In 2015 an eye-catching story about the award-winning creative idea of three teens in England: condoms that change color when they detect a sexually transmitted infection had many raising eyebrows.
Time reported that three British teens, two 14-year-olds and one 13-year-old—have proposed an idea for a new type of condom that could detect sexually transmitted diseases amongst intimate partners.
The proposal won the trio the top prize in the U.K.’s TeenTech Awards, and they have already reportedly been approached by condom companies.
Young people who do not like using condoms during sexual intercourse are the main cause behind high rate of unwanted babies and the spread of sexual transmitted infections such as HIV.
This new condom could potentially reduce the amount of people getting sexually transmitted infections.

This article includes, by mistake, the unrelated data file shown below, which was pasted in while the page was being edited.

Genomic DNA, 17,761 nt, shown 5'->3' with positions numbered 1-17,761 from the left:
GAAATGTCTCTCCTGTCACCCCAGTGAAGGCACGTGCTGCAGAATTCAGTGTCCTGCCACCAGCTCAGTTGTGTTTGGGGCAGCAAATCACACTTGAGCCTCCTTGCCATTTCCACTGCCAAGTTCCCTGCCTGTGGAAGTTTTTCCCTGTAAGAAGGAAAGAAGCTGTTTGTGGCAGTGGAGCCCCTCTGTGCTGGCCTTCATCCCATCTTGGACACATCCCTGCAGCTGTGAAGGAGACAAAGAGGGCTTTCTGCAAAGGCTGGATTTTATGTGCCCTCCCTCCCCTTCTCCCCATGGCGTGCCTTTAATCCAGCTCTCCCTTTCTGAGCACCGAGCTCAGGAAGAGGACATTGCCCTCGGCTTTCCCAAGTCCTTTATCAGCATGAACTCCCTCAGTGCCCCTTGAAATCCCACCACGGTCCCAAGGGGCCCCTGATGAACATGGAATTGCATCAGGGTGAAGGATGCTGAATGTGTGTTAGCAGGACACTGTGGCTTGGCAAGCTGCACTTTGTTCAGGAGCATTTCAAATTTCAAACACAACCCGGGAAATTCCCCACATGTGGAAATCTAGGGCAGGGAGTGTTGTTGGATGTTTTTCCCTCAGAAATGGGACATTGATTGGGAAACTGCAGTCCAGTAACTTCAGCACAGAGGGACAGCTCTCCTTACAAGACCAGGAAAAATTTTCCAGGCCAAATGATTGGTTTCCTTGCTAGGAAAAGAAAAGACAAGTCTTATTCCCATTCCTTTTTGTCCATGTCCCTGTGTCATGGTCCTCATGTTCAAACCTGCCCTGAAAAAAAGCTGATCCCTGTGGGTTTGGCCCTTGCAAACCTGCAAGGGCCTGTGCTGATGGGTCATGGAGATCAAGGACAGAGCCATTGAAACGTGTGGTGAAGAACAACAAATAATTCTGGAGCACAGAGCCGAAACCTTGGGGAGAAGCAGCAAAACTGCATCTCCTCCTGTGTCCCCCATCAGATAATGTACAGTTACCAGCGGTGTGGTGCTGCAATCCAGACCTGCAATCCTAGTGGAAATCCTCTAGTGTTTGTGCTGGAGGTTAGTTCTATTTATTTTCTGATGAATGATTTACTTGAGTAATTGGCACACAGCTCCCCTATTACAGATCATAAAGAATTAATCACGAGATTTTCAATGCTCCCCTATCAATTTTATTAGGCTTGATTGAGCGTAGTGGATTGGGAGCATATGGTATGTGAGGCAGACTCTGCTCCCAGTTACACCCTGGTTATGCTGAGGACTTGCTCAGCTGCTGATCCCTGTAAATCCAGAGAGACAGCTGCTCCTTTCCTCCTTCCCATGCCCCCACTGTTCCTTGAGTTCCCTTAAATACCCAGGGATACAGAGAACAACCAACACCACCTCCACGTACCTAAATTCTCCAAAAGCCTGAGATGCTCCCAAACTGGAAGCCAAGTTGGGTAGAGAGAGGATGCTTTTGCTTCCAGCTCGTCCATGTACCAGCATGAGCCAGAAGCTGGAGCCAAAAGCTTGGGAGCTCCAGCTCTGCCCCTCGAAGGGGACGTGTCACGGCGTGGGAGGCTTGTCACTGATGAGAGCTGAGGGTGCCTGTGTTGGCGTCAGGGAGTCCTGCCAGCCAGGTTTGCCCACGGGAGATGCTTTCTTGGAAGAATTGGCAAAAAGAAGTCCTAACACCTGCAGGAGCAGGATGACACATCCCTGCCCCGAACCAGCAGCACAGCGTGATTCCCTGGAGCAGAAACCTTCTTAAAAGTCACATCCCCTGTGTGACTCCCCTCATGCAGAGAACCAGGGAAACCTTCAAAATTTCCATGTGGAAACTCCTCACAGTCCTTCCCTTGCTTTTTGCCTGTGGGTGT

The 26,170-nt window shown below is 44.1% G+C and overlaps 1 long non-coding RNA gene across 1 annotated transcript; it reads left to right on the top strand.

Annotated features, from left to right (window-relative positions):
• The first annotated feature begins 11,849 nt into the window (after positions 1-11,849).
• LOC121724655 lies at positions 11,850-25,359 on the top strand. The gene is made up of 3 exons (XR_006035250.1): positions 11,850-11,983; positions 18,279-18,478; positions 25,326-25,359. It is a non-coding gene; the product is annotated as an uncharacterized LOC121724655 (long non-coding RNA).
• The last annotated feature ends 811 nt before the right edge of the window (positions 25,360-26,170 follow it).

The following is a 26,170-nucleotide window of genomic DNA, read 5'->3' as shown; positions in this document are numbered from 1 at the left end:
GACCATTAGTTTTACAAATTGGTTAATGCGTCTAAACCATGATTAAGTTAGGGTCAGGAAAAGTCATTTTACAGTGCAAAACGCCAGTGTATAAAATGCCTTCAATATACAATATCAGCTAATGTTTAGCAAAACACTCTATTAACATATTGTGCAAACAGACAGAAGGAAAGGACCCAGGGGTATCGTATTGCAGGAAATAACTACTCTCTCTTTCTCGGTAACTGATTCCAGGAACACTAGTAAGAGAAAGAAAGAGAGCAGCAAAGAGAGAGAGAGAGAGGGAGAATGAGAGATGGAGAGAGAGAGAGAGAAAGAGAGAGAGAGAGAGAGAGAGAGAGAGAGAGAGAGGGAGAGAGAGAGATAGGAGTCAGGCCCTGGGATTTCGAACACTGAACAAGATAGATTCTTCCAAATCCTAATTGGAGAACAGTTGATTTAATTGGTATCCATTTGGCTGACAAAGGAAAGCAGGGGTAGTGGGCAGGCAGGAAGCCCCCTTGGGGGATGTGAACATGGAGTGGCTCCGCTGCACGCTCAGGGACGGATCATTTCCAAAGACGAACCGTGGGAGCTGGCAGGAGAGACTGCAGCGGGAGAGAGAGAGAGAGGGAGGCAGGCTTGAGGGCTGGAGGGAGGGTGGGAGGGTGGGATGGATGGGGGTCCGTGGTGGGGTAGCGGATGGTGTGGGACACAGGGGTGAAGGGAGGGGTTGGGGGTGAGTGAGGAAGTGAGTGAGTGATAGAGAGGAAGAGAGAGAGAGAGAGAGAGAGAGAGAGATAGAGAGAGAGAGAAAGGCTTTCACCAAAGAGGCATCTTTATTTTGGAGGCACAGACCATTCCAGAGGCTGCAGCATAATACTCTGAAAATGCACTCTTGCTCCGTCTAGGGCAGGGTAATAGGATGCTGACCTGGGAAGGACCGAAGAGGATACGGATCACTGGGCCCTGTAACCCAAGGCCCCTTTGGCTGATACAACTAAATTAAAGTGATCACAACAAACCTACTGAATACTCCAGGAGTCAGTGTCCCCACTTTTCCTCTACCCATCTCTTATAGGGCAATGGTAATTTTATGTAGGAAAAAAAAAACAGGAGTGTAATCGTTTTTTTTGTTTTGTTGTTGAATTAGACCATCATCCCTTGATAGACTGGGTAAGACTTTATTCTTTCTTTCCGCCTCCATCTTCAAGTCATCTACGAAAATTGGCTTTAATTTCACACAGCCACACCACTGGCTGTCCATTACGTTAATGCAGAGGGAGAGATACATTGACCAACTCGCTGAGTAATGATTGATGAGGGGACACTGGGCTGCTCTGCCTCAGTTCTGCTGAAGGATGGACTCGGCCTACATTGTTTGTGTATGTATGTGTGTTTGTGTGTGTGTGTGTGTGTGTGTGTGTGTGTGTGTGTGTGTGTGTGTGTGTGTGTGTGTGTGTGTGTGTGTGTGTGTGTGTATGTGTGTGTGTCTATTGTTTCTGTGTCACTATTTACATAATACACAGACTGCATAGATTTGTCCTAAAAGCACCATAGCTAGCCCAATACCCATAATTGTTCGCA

According to Tara Haelle a Pharma and Healthcare Contributor at Forbes the boys based their idea off a common testing method that’s been in use for decades, enzyme-linked immunosorbent assay, or ELISA, reported the BBC. Already used in STI tests such as those for HIV and herpes, an ELISA uses enzymes that change color when both the antibody you’re looking for and a third chemical are added.
"At first blush, the concept sounds pretty creative: find out instantly when it matters most that you’re carrying a bacterial or viral infection. But despite headlines like “Teens invent color-changing condoms to warn of STDs” at CBS News, the three boys, Daanyaal Ali, 14, Chirag Shah, 14, and Muaz Nawaz, 13, of Isaac Newton Academy in London, did not invent an STI-testing condom any more than H.G. Wells invented a time machine. Their idea is currently just that – a concept – and with current technology, it’s a scientifically implausible one. It’s also pretty problematic in terms of ethics and the messy realities of human communication and relationships," reported Forbes.